Saturday, March 2, 2013

America's dying gun culture

Consider these firearms stats, courtesy of Mary Sanchez:

In 1977, 54 percent of American households reported owning guns. In 2010, the last time the General Social Survey data was compiled, the percentage had shrunk to 32.

Gun manufacturing increased dramatically between 2007 and 2011, from 3.7 million weapons to 6.1 million being produced.

And here is Sanchez's (nearly) correct conclusion from these stats:

A declining proportion of the American public is getting involved in gun culture — that is, the gun industry’s customer base is not growing — and yet business is booming. This should lead us to an alarming conclusion. The marketing of more lethal forms of weaponry and ammunition is how the gun industry has decided to shore up profits. The fierce resistance to bans on assault weapons and large ammo clips, as well as to background checks and any other hurdle put in the way of those who want to arm themselves, is not about defending the Second Amendment. It is about defending a business model — a sick, cynical business model.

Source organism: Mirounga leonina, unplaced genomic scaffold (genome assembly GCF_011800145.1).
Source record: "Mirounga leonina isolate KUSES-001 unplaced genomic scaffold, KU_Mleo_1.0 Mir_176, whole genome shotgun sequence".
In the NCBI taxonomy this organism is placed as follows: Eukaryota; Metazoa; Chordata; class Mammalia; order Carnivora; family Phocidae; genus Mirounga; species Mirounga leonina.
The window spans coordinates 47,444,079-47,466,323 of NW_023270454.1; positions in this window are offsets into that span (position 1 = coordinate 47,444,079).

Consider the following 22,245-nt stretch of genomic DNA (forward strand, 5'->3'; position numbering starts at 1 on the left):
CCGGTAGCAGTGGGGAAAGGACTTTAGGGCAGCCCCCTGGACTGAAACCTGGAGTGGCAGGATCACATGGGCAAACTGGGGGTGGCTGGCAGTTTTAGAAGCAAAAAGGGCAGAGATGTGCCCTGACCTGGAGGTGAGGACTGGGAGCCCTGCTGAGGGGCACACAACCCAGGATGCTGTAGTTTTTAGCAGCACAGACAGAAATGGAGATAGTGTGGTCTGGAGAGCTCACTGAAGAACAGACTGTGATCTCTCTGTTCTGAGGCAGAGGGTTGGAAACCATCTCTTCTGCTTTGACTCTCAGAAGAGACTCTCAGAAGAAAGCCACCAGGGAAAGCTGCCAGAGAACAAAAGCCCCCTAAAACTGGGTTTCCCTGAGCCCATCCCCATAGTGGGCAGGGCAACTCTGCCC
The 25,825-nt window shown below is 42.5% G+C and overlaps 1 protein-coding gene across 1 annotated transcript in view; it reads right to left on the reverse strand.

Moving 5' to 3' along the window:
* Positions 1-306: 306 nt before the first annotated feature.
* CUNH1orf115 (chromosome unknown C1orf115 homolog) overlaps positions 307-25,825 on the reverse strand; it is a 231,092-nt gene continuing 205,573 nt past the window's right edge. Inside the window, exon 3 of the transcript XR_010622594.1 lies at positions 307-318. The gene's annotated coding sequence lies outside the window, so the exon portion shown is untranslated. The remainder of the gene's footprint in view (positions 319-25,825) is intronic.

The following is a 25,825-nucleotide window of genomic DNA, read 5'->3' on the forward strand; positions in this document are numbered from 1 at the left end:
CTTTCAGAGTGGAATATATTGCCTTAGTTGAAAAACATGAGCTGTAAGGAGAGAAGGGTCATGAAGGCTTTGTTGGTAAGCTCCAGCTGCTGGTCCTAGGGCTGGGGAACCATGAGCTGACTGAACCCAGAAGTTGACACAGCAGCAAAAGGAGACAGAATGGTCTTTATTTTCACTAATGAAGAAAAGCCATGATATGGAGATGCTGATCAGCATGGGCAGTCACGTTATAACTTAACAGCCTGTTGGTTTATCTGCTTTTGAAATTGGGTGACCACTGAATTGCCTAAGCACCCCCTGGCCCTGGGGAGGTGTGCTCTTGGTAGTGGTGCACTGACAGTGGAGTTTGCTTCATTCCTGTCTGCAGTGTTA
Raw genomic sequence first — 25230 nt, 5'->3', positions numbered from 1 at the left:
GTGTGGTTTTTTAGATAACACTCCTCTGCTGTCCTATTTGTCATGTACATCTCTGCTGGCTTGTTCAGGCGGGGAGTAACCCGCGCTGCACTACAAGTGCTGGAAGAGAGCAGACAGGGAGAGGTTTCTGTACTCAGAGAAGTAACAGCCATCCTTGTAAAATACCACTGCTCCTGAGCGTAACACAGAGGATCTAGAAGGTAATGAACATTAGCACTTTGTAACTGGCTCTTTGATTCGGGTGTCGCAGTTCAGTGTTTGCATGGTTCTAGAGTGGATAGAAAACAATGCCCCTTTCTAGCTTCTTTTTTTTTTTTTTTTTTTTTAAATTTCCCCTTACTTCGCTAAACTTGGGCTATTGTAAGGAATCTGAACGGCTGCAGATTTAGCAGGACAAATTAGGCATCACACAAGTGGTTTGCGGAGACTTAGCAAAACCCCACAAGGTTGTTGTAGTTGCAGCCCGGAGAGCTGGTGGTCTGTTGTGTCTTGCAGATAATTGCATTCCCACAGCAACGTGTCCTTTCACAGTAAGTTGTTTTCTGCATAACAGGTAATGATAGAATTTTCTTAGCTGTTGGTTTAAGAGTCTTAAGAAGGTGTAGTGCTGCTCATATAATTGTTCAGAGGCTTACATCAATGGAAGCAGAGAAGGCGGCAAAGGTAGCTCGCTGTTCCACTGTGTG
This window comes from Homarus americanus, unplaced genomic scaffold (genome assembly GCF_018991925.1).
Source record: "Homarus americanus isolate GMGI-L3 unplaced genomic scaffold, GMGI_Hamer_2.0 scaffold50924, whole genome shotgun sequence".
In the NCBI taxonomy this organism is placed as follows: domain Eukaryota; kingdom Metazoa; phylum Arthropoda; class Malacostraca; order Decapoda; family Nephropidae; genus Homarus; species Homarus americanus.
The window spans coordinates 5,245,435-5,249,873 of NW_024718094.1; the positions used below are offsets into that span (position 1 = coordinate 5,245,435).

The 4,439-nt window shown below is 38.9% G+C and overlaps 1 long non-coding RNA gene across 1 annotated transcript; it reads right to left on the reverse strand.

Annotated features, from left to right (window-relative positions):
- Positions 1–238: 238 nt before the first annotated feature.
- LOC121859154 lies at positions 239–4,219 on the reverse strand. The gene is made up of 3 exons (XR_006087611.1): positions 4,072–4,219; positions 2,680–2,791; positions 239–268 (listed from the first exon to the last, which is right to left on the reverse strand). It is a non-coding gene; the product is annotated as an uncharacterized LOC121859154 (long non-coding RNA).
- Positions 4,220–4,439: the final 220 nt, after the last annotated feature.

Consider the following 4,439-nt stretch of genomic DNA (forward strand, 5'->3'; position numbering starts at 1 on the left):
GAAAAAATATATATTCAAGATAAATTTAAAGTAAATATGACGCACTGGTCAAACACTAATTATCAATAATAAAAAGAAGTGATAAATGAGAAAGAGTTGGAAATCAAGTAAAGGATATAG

I admit it, I didn't catch on right away. For many years I thought that the NRA was run by a bunch of loons. But the NRA is crazy like a fox: it knows threats of government gun bans, gun registries, and gun confiscation are the best stimulus for selling more guns. And most of the NRA's financial contributions come directly from gun & ammo manufacturers, not from the NRA's 3.1 million members

So, with fewer gun owners, the only way to increase sales is through fear and hysteria. That's what the gun industry needs, so that's what the NRA provides.

UPDATE (03.24.2013): McClatchy came out with more commentary on America's shrinking gun culture based on statistics from the same General Social Survey conducted every two years by the University of Chicago: "Surprising results from gun survey."

By Mary Sanchez
March 1, 2013 | Kansas City Star

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